By: VIVIAN KRINGLE
Daylight saving time has been a system for many years in order to extend daylight hours for as long as possible and limit energy usage by setting the clocks forward in March and back in November. Reducing the energy usage was especially helpful during World War One originally in Germany and Australia “The rationale was to minimize the use of artificial lighting to save fuel for the war effort.” says in an article from Date and Time.
The California state representative Kansen Chu stated “studies show that this is no longer the case. We are no longer saving energy … It is time that we as a state reconsider whether this is still beneficial to our residents.” A movement occurred where many people argued that it would be more beneficial if we didn’t do daylight savings. Some argued sticking with standard time but the majority of people wanted to have constant Daylight saving time by moving the time forward in March and not setting it back at the end of the year giving us more evening sunlight and a delayed sunrise.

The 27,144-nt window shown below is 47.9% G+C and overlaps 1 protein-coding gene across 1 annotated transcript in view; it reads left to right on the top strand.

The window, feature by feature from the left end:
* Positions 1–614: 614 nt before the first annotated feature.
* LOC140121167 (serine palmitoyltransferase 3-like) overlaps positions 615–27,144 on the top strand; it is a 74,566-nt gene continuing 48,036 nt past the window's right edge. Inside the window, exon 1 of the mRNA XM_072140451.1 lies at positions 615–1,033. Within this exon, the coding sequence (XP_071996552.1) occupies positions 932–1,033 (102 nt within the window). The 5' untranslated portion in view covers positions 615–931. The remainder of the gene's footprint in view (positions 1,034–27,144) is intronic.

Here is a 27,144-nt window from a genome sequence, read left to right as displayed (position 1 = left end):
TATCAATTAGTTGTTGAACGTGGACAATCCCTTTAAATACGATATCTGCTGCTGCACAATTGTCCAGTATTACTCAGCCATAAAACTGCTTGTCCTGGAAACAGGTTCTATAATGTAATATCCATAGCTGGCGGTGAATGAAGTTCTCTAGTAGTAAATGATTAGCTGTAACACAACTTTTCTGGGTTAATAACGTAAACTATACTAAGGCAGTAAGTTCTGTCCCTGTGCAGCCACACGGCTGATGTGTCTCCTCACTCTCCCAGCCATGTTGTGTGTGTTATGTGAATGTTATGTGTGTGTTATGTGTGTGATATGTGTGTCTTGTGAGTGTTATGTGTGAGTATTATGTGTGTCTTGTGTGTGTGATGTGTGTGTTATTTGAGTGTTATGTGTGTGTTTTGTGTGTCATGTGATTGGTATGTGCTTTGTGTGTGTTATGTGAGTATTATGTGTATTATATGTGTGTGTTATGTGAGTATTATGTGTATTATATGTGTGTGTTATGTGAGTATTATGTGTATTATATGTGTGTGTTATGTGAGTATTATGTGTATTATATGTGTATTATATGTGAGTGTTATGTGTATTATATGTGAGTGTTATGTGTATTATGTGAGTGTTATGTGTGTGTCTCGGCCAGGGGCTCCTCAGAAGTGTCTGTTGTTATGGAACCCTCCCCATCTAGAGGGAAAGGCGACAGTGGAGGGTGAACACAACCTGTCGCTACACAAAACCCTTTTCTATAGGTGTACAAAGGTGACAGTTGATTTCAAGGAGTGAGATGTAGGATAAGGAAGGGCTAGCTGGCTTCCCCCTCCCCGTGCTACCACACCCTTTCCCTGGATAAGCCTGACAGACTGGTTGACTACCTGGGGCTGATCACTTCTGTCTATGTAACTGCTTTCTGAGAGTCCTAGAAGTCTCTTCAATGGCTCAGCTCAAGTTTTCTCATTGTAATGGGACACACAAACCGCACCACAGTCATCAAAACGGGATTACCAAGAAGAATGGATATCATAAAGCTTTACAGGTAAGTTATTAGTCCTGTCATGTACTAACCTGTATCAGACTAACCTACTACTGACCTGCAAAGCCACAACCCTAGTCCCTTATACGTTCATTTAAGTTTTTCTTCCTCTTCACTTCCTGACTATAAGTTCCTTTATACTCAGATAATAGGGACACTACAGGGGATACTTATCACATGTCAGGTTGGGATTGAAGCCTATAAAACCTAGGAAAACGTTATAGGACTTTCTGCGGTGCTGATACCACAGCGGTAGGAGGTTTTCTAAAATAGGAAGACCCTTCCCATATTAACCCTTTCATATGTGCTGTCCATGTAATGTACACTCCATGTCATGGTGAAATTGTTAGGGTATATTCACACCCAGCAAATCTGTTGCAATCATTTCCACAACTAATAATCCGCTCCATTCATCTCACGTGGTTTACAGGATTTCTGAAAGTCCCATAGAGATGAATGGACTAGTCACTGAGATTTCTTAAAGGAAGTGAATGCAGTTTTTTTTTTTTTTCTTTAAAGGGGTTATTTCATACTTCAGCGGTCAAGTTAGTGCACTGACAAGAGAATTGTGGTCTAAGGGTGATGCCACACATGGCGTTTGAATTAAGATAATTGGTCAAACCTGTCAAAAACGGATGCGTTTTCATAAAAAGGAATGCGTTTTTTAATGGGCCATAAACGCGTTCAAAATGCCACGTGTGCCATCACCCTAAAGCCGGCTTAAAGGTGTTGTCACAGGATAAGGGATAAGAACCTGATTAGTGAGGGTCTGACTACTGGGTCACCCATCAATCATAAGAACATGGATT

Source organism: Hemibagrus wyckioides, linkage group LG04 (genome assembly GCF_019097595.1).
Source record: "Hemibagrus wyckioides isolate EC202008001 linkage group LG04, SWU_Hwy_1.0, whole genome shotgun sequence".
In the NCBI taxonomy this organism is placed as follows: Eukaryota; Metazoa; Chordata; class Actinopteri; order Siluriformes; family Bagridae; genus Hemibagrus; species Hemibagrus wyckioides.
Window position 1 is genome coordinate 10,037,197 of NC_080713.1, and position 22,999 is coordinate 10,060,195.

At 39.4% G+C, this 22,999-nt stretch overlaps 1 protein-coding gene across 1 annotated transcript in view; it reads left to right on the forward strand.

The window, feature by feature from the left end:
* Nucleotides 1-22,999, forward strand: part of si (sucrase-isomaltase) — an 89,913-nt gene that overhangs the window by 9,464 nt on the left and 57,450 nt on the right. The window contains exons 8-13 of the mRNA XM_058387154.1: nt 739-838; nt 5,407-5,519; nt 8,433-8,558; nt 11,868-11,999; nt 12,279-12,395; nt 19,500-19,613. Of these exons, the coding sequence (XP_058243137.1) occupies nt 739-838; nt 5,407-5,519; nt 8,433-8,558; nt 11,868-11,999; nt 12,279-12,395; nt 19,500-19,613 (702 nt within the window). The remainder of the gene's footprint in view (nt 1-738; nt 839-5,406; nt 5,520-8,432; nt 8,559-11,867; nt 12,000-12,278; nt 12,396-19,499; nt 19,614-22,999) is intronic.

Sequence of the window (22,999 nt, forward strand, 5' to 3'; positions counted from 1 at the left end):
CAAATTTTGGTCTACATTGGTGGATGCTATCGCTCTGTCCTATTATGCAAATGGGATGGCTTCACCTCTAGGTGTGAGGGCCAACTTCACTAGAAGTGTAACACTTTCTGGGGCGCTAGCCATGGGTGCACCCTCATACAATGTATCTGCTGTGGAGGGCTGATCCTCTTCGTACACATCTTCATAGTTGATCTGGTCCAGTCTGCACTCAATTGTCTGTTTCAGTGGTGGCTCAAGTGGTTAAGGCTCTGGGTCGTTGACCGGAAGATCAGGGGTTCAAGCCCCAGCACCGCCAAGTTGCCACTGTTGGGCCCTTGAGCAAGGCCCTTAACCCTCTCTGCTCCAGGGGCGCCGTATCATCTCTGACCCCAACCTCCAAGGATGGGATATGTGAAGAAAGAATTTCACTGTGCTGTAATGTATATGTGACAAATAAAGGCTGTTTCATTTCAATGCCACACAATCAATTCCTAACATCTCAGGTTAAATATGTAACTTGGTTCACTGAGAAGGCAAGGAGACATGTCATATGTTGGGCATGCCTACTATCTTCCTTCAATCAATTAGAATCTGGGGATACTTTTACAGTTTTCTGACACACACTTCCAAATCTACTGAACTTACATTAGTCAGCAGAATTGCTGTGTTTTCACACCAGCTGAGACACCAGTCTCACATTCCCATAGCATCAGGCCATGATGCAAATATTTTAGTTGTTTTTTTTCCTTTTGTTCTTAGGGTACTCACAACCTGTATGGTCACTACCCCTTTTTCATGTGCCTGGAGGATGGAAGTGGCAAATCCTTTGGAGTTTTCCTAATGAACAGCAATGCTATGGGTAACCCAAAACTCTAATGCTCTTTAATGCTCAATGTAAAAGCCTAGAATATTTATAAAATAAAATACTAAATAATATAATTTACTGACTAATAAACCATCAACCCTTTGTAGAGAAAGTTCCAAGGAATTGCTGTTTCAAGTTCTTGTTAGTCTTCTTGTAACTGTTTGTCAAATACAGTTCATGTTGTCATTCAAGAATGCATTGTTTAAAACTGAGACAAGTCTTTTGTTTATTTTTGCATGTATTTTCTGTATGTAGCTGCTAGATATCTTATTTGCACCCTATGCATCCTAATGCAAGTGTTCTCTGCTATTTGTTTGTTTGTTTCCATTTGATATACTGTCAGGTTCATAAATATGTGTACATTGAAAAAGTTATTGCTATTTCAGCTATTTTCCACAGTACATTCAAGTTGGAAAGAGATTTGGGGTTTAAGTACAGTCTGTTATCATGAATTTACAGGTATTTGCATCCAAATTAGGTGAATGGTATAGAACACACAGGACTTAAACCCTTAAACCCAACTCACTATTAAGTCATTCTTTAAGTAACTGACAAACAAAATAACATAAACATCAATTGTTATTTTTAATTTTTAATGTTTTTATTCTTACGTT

The current two states that don’t participate in setting their times back and forward is Hawaii and Arizona but in 2018 California, Oregon, and other states held a vote on whether or not they should stop Daylight Saving time. Citizens in California approved the vote making Daylight Saving Year round and not setting the clocks back again in November.
The movement of making Daylight saving time permanent was supported with a flood of people and voters. Even President Trump tweeted “Making Daylight Saving Time permanent is O.K. with me!” in support of the idea of not falling back into standard time. Although, we are still awaiting the bill to pass through state Legislature and Congress in order for it to be put into place in the future which is why we set our clocks back this November 2nd.
Until California Lawmakers approve of the bill we will be setting our clocks forward on March 8th 2020 and falling back on Sunday November 1st 2020 until further notice.